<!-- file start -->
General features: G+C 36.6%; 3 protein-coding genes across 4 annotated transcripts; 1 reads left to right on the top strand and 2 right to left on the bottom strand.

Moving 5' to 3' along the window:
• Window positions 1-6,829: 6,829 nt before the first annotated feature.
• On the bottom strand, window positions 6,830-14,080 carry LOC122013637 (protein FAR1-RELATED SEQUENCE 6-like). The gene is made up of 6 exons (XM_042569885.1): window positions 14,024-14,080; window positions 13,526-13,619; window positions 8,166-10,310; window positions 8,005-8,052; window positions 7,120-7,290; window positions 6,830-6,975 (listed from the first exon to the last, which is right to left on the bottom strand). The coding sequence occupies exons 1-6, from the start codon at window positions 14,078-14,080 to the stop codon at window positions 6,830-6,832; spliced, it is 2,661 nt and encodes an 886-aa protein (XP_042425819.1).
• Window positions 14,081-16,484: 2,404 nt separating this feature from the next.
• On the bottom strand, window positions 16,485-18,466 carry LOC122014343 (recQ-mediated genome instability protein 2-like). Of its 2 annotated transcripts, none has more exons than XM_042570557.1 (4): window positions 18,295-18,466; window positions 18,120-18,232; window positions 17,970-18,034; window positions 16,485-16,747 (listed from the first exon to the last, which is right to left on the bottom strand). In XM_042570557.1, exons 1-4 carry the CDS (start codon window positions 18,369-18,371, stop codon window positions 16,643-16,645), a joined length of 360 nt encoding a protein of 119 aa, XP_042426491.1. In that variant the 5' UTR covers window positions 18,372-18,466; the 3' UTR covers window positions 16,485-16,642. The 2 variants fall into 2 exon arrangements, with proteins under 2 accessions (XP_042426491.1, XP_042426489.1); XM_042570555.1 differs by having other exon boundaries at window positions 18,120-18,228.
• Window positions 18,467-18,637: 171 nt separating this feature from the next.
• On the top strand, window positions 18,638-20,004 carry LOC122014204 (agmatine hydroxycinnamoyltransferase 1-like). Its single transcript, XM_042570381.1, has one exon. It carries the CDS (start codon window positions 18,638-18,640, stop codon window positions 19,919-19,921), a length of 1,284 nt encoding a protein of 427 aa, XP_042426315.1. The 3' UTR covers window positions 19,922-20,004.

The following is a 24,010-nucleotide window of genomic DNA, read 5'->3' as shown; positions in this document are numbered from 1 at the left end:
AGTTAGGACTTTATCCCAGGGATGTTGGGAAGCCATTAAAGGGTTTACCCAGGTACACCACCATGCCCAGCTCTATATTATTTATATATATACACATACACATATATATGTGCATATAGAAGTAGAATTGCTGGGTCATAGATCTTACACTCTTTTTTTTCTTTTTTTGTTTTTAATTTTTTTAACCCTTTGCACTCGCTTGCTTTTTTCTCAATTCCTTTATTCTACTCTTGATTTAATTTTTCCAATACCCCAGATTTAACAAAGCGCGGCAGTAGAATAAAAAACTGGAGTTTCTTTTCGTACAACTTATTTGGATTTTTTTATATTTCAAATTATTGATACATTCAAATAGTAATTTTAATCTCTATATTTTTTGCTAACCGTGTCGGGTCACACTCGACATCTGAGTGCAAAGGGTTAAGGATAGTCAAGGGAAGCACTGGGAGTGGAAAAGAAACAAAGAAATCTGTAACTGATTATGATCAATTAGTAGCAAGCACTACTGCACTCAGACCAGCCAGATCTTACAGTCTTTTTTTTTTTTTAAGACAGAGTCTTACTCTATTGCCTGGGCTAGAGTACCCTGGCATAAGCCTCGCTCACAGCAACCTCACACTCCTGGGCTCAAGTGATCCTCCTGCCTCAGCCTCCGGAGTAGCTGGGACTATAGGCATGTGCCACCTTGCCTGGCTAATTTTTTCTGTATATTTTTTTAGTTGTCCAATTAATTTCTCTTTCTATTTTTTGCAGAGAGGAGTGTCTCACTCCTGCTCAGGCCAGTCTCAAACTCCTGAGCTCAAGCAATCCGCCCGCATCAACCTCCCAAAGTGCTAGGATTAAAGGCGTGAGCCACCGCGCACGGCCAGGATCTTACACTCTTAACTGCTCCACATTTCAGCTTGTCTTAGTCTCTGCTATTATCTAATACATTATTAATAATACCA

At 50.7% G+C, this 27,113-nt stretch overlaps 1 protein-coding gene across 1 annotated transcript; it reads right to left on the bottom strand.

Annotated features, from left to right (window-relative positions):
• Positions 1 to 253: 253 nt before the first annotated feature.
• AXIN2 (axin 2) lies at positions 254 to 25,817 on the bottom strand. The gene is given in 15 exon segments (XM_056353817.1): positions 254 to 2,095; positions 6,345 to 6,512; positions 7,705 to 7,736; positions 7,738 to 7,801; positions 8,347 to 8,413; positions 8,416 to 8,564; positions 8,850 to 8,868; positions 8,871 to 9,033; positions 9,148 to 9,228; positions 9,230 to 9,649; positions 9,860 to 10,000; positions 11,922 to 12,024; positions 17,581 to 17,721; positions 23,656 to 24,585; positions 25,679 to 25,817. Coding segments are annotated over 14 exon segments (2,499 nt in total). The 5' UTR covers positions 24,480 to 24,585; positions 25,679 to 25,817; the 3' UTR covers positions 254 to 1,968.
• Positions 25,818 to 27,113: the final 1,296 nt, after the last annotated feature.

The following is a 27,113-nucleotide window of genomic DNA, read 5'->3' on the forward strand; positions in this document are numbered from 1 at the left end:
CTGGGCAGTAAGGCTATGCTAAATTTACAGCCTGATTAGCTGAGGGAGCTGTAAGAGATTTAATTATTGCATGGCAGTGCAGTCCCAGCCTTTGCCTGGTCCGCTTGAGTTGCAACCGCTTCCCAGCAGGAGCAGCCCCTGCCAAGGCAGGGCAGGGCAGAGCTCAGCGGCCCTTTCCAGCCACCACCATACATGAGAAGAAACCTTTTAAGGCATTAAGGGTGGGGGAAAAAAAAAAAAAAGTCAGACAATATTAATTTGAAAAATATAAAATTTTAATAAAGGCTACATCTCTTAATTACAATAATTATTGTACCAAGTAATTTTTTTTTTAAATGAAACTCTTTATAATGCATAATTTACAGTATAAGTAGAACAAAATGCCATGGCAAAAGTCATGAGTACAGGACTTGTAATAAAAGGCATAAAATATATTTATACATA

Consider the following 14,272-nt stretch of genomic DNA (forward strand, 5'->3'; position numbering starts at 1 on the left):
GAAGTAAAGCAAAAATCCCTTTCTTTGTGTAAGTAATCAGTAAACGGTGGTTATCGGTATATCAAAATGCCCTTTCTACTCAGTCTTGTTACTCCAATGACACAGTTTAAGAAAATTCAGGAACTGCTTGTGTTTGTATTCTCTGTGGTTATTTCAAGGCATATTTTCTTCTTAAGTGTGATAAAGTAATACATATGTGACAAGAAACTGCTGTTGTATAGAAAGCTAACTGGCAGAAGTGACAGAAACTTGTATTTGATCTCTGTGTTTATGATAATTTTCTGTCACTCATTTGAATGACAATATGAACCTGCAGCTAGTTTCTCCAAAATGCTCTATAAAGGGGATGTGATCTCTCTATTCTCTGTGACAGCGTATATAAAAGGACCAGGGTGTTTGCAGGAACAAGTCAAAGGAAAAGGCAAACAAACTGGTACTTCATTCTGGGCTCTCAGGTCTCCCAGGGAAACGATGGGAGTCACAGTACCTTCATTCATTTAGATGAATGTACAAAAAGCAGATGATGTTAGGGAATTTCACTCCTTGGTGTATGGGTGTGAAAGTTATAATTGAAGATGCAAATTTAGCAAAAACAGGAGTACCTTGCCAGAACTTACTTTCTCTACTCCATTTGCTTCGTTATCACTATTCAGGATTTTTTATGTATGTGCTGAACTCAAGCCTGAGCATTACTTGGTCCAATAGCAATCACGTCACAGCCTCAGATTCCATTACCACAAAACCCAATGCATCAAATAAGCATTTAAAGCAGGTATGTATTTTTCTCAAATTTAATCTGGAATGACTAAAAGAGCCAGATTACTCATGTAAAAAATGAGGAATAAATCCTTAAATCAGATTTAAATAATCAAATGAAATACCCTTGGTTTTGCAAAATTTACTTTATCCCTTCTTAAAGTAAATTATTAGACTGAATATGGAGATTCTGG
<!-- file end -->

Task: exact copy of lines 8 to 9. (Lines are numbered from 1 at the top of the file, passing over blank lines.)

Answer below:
• On the top strand, window positions 18,638-20,004 carry LOC122014204 (agmatine hydroxycinnamoyltransferase 1-like). Its single transcript, XM_042570381.1, has one exon. It carries the CDS (start codon window positions 18,638-18,640, stop codon window positions 19,919-19,921), a length of 1,284 nt encoding a protein of 427 aa, XP_042426315.1. The 3' UTR covers window positions 19,922-20,004.

The following is a 24,010-nucleotide window of genomic DNA, read 5'->3' as shown; positions in this document are numbered from 1 at the left end: